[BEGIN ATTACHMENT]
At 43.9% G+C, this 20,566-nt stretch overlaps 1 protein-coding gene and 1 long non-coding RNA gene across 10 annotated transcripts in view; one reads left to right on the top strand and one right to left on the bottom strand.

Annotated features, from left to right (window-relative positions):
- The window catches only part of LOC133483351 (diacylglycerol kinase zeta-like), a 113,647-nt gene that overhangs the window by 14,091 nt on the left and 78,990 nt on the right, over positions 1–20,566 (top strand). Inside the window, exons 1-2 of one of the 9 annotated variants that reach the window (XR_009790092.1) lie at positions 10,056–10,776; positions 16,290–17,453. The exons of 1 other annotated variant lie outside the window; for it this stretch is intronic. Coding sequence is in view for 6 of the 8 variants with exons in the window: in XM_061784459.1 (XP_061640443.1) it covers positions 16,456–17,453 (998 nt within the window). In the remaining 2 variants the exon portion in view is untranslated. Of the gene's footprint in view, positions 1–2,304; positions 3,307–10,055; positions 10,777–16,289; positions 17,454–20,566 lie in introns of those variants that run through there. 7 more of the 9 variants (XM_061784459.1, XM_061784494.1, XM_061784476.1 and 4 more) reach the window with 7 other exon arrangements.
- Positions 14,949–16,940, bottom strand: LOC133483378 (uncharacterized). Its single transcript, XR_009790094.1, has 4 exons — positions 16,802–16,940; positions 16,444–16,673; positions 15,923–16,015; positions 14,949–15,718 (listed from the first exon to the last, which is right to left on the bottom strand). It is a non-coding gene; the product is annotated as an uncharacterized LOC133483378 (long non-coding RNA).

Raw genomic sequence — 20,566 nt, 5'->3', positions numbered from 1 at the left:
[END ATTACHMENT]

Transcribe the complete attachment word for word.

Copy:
At 43.9% G+C, this 20,566-nt stretch overlaps 1 protein-coding gene and 1 long non-coding RNA gene across 10 annotated transcripts in view; one reads left to right on the top strand and one right to left on the bottom strand.

Annotated features, from left to right (window-relative positions):
- The window catches only part of LOC133483351 (diacylglycerol kinase zeta-like), a 113,647-nt gene that overhangs the window by 14,091 nt on the left and 78,990 nt on the right, over positions 1–20,566 (top strand). Inside the window, exons 1-2 of one of the 9 annotated variants that reach the window (XR_009790092.1) lie at positions 10,056–10,776; positions 16,290–17,453. The exons of 1 other annotated variant lie outside the window; for it this stretch is intronic. Coding sequence is in view for 6 of the 8 variants with exons in the window: in XM_061784459.1 (XP_061640443.1) it covers positions 16,456–17,453 (998 nt within the window). In the remaining 2 variants the exon portion in view is untranslated. Of the gene's footprint in view, positions 1–2,304; positions 3,307–10,055; positions 10,777–16,289; positions 17,454–20,566 lie in introns of those variants that run through there. 7 more of the 9 variants (XM_061784459.1, XM_061784494.1, XM_061784476.1 and 4 more) reach the window with 7 other exon arrangements.
- Positions 14,949–16,940, bottom strand: LOC133483378 (uncharacterized). Its single transcript, XR_009790094.1, has 4 exons — positions 16,802–16,940; positions 16,444–16,673; positions 15,923–16,015; positions 14,949–15,718 (listed from the first exon to the last, which is right to left on the bottom strand). It is a non-coding gene; the product is annotated as an uncharacterized LOC133483378 (long non-coding RNA).

Raw genomic sequence — 20,566 nt, 5'->3', positions numbered from 1 at the left: